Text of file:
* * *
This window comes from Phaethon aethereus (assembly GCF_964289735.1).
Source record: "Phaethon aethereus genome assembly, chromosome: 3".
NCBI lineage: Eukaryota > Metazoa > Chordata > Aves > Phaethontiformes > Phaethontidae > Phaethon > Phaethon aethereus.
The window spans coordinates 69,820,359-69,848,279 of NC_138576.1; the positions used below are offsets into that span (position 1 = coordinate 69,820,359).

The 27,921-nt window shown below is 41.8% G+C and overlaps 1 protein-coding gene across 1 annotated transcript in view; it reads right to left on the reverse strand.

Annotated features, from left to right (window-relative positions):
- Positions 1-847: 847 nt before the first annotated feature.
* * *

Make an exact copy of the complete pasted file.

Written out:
This window comes from Phaethon aethereus (assembly GCF_964289735.1).
Source record: "Phaethon aethereus genome assembly, chromosome: 3".
NCBI lineage: Eukaryota > Metazoa > Chordata > Aves > Phaethontiformes > Phaethontidae > Phaethon > Phaethon aethereus.
The window spans coordinates 69,820,359-69,848,279 of NC_138576.1; the positions used below are offsets into that span (position 1 = coordinate 69,820,359).

The 27,921-nt window shown below is 41.8% G+C and overlaps 1 protein-coding gene across 1 annotated transcript in view; it reads right to left on the reverse strand.

Annotated features, from left to right (window-relative positions):
- Positions 1-847: 847 nt before the first annotated feature.